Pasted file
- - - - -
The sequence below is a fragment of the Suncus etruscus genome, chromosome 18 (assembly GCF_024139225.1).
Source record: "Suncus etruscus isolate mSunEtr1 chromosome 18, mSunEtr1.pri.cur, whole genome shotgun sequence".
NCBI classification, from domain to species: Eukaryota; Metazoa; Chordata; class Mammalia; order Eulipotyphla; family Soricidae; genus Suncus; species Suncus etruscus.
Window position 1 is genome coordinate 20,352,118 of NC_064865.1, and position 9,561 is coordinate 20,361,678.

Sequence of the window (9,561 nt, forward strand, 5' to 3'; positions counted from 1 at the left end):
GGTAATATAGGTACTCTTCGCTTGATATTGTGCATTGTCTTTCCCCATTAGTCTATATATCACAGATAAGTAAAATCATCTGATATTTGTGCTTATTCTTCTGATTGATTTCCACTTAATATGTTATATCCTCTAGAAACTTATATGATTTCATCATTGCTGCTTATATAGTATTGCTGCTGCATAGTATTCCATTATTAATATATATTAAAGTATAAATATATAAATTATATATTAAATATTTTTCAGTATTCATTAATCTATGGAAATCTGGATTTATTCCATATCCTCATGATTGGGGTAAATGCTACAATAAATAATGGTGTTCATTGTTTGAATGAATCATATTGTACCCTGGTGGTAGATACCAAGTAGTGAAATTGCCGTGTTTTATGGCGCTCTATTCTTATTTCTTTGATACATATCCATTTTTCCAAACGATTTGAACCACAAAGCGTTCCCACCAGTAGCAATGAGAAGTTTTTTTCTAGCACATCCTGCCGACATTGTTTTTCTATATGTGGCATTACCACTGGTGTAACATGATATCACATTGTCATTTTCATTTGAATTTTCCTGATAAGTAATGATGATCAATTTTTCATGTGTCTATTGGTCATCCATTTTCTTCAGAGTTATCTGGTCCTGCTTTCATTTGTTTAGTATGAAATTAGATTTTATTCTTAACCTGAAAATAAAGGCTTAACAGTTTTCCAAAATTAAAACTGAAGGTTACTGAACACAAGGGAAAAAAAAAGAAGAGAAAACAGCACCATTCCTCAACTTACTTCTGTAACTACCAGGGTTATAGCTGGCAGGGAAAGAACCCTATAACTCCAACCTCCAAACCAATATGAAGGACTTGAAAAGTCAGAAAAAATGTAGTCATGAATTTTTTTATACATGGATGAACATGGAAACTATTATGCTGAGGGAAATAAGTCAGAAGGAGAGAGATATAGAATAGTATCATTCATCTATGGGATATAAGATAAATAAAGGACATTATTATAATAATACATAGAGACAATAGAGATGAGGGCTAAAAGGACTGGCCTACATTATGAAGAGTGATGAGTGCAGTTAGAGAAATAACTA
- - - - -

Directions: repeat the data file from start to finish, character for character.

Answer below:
The sequence below is a fragment of the Suncus etruscus genome, chromosome 18 (assembly GCF_024139225.1).
Source record: "Suncus etruscus isolate mSunEtr1 chromosome 18, mSunEtr1.pri.cur, whole genome shotgun sequence".
NCBI classification, from domain to species: Eukaryota; Metazoa; Chordata; class Mammalia; order Eulipotyphla; family Soricidae; genus Suncus; species Suncus etruscus.
Window position 1 is genome coordinate 20,352,118 of NC_064865.1, and position 9,561 is coordinate 20,361,678.

Sequence of the window (9,561 nt, forward strand, 5' to 3'; positions counted from 1 at the left end):
GGTAATATAGGTACTCTTCGCTTGATATTGTGCATTGTCTTTCCCCATTAGTCTATATATCACAGATAAGTAAAATCATCTGATATTTGTGCTTATTCTTCTGATTGATTTCCACTTAATATGTTATATCCTCTAGAAACTTATATGATTTCATCATTGCTGCTTATATAGTATTGCTGCTGCATAGTATTCCATTATTAATATATATTAAAGTATAAATATATAAATTATATATTAAATATTTTTCAGTATTCATTAATCTATGGAAATCTGGATTTATTCCATATCCTCATGATTGGGGTAAATGCTACAATAAATAATGGTGTTCATTGTTTGAATGAATCATATTGTACCCTGGTGGTAGATACCAAGTAGTGAAATTGCCGTGTTTTATGGCGCTCTATTCTTATTTCTTTGATACATATCCATTTTTCCAAACGATTTGAACCACAAAGCGTTCCCACCAGTAGCAATGAGAAGTTTTTTTCTAGCACATCCTGCCGACATTGTTTTTCTATATGTGGCATTACCACTGGTGTAACATGATATCACATTGTCATTTTCATTTGAATTTTCCTGATAAGTAATGATGATCAATTTTTCATGTGTCTATTGGTCATCCATTTTCTTCAGAGTTATCTGGTCCTGCTTTCATTTGTTTAGTATGAAATTAGATTTTATTCTTAACCTGAAAATAAAGGCTTAACAGTTTTCCAAAATTAAAACTGAAGGTTACTGAACACAAGGGAAAAAAAAAGAAGAGAAAACAGCACCATTCCTCAACTTACTTCTGTAACTACCAGGGTTATAGCTGGCAGGGAAAGAACCCTATAACTCCAACCTCCAAACCAATATGAAGGACTTGAAAAGTCAGAAAAAATGTAGTCATGAATTTTTTTATACATGGATGAACATGGAAACTATTATGCTGAGGGAAATAAGTCAGAAGGAGAGAGATATAGAATAGTATCATTCATCTATGGGATATAAGATAAATAAAGGACATTATTATAATAATACATAGAGACAATAGAGATGAGGGCTAAAAGGACTGGCCTACATTATGAAGAGTGATGAGTGCAGTTAGAGAAATAACTA